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‘Marriage as a union of two individuals’

FOR DAPHNE Bergsma standing up for diversity and gay rights is not an issue requiring further discussion but rather a part of the widely-recognised Dutch instinct for protecting human rights and freedoms. The Dutch ambassador to Slovakia believes that the day will come in more and more countries where homosexual politicians will no longer make front-page news simply because of their sexual orientation.

Dutch Ambassador Daphne Bergsma (Source: Jana Liptáková)

FOR DAPHNE Bergsma standing up for diversity and gay rights is not an issue requiring further discussion but rather a part of the widely-recognised Dutch instinct for protecting human rights and freedoms. The Dutch ambassador to Slovakia believes that the day will come in more and more countries where homosexual politicians will no longer make front-page news simply because of their sexual orientation.

The Slovak Spectator spoke with Ambassador Bergsma about protecting minority rights and energy security, about the importance of remembering the Holocaust and found out why several Slovaks have become part-owners of a bench in the Netherlands.


The Slovak Spectator (TSS): You added your signature to a statement by 20 ambassadors supporting the Rainbow Pride event in Bratislava. What was your main reason? How do you assess the level of public discussion in Slovakia about gay rights?
Daphne Bergsma (DB):
Signing the letter was not a matter of discussion. It was a natural move for us both as diplomats and also as individual members of the embassy since supporting and promoting the acceptance of the gay community is part of the Netherlands’ official policies in and outside the country. Support for the rights of gays, lesbians, trans-genders, bisexuals, the so-called LGBT, existed under previous governments and continues as well under the new right-wing, Christian-Democratic government. We supported the Pride organisation financially as well, just as we did last year. Personally, along with several other ambassadors, I took part in a conference organised by the [Slovak] Government Office that addressed the issue of gay marriages since the Netherlands was actually the first country in the world to introduce gay marriage by simply changing the definition of a marriage as being only a union of a man and woman to stating that it is a union between two individuals, with one restriction: you can be married to only one person. We do not support bigamy.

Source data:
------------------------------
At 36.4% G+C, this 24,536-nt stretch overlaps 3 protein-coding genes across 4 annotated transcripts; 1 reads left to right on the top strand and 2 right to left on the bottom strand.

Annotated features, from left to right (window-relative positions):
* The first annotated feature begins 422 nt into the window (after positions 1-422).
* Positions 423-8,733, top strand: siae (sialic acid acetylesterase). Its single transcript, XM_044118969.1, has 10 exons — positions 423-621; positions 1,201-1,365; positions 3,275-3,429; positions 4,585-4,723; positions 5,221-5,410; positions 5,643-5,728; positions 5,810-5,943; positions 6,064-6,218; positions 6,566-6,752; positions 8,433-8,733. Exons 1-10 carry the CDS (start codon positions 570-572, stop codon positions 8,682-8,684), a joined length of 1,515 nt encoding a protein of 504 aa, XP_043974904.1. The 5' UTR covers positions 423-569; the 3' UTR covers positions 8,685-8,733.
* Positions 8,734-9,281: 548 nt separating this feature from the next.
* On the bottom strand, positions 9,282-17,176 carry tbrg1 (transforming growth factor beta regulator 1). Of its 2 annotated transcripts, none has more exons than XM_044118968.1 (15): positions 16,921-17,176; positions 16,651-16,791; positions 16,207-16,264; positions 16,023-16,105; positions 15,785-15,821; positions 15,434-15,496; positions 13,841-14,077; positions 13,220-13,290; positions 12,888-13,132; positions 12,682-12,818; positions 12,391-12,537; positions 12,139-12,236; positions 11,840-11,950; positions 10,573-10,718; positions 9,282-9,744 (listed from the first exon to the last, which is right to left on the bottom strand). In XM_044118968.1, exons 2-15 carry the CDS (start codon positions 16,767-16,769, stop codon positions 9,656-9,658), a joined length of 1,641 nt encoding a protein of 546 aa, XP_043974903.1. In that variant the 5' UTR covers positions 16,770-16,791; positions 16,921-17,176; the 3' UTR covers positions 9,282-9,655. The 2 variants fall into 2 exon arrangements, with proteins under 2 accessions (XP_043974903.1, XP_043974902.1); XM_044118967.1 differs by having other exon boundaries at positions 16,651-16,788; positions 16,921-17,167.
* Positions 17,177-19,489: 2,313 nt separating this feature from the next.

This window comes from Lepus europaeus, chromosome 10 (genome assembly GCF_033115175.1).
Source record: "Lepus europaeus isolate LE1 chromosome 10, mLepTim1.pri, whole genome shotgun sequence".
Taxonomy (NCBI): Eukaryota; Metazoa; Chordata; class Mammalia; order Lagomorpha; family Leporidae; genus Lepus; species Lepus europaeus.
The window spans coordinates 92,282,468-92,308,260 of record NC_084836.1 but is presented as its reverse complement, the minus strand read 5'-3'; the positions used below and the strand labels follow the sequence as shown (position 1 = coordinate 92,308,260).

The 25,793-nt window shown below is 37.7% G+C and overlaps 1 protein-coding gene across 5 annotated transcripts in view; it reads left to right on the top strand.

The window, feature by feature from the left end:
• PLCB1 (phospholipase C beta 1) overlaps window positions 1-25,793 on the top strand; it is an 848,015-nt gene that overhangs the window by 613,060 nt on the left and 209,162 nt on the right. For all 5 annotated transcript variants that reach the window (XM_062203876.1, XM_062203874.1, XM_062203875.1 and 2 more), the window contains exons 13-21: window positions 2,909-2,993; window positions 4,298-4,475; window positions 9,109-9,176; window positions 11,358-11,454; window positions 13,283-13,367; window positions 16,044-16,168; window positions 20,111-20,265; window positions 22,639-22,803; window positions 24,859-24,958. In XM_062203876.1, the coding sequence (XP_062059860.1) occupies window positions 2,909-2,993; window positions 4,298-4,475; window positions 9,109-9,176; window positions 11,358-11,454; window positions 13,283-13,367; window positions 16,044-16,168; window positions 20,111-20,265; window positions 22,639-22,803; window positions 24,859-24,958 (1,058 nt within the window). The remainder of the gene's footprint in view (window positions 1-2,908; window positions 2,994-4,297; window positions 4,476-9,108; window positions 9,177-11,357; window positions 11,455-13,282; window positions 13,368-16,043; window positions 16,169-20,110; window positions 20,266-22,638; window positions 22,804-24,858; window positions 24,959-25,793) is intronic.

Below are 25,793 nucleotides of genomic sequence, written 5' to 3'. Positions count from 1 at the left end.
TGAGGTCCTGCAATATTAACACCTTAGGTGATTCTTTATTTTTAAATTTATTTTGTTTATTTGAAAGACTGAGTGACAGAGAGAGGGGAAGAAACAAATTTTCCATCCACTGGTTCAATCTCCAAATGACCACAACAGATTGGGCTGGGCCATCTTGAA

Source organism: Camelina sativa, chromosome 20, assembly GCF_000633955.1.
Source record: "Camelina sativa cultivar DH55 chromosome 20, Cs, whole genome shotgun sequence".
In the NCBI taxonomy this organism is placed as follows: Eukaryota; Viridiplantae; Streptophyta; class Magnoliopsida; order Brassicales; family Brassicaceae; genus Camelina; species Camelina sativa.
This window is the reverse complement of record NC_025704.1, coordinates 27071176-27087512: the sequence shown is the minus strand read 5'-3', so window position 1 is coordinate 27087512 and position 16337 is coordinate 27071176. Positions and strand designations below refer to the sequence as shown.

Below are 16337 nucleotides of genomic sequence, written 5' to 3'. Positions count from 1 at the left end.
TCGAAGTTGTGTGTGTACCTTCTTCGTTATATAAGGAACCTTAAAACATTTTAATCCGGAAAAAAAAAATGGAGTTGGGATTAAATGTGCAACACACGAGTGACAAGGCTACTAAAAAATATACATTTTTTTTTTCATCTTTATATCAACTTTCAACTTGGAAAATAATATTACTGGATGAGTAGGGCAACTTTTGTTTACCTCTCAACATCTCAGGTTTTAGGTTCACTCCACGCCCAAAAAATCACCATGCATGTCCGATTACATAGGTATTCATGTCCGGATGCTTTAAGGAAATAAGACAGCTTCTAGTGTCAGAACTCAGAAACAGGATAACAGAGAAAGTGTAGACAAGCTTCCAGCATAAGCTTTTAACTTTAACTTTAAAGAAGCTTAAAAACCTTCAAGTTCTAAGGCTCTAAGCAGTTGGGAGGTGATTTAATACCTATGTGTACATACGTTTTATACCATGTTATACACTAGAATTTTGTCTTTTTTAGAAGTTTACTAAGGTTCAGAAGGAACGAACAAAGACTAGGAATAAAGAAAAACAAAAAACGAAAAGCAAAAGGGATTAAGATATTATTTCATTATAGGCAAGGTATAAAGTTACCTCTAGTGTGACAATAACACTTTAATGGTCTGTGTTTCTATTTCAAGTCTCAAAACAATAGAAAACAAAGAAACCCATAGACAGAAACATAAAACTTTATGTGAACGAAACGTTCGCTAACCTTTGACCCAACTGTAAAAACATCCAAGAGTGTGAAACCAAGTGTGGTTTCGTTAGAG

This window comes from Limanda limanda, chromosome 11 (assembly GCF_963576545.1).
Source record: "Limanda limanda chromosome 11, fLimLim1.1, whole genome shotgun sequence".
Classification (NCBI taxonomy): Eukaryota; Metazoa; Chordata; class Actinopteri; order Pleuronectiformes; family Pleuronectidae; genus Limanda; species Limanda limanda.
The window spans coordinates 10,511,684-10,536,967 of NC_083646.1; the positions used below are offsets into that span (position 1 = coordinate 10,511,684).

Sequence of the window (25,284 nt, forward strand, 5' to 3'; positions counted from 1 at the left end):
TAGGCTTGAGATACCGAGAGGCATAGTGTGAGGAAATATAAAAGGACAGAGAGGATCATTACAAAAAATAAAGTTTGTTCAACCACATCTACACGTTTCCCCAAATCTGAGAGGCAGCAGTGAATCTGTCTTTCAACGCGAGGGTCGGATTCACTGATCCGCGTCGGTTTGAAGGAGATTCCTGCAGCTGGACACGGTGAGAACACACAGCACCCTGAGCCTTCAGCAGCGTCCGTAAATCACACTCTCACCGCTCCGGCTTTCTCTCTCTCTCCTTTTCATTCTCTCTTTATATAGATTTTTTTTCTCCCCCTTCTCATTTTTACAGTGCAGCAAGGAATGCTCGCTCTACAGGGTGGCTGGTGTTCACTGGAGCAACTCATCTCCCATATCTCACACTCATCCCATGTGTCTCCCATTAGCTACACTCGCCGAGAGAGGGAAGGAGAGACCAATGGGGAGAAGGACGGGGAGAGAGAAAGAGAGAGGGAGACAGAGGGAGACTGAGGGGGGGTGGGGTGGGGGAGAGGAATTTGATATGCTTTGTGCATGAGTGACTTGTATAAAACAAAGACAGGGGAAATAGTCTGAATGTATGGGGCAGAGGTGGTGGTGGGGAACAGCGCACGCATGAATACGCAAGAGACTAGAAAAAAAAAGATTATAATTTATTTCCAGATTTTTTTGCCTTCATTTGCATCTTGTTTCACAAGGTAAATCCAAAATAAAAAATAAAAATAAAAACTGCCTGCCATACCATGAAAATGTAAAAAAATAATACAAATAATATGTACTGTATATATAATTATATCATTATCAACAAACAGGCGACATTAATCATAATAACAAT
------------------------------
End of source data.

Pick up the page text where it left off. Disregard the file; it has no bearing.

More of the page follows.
TSS: Some Slovak public figures then signed an open letter which criticised the ambassadors for what they called interference in Slovakia’s internal affairs. How do you respond to that letter?
DB:
We do not think that this is interference in internal matters. We are talking about the International Declaration of Human Rights which Slovakia has signed.

These are not the internal affairs of Slovakia but internationally recognised rights and freedoms. I would say that our letter was part of a public debate that is actually now starting here.

If we go back in the Netherlands in the 1960s, I am sure we would find that similar concerns had emerged there, but such debate is simply part of the process that a country goes through in order to make the issue acceptable for the majority. At the beginning this debate always involves stereotypes and fear of the unknown. For example, the gay community [in Slovakia] has been organising the Inakosť movie festival every year, but I heard that already last year one of the feature films was shown in a large cinema and it was full-house. The other day I heard someone ask: ‘Are there any homosexuals in this country because we do not hear about them?’ But my answer would be that the percentage is pretty much the same as everywhere else, we only do not hear about them. The atmosphere is still not open enough [in Slovakia] for someone to say ‘I am gay’. There are countries with openly gay politicians and they no longer make front-page news simply for being gay.


TSS: In the welcoming statement on the homepage of your embassy you write that you wish to inform people about the Netherlands of the 21st century and you mention things like new ways of using sustainable energy and the world’s first energy-generating greenhouse. Since energy security is an urgent issue of the 21st century, could you share more details about your country’s approach?
DB:
Energy security is a European subject, basically. We have to make sure that we have the right energy mix and we will not get there by using only renewable energy sources. The only way to achieve the goal is to use energy in a more frugal way: to use less and preserve energy inside and store it. In the Netherlands, for instance, houses are rated from A to F based on their insulation capacity and the amount of energy you need to heat or cool them. Some houses need additional investments in order for them to be used. We have rated cars from A to F as well, based on their emissions and different categories are subject to different taxing. We do want to ensure that newly-built houses are well insulated while we also have some test houses: people build self-sufficient houses with solar panels, roofs with small windmills, with storage capacities with an electric unit where it is possible to charge an electric car. In the end, these houses will be almost self-sufficient and very well insulated, so they will not lose the heat that is inside.

Greenhouses in general are one of our strengths. We are still the No.1 European agricultural exporter and a relatively small percentage of our land is used for agriculture with very high productivity. Large amounts come from greenhouses. The concept, again, is that people have found ways to retain incoming heat so that it can be used when needed. Also some of our greenhouses are built to utilise CO2 emissions from power plants, which on one hand helps the plants to grow faster while the power company can reduce CO2 emissions. It is a win-win situation.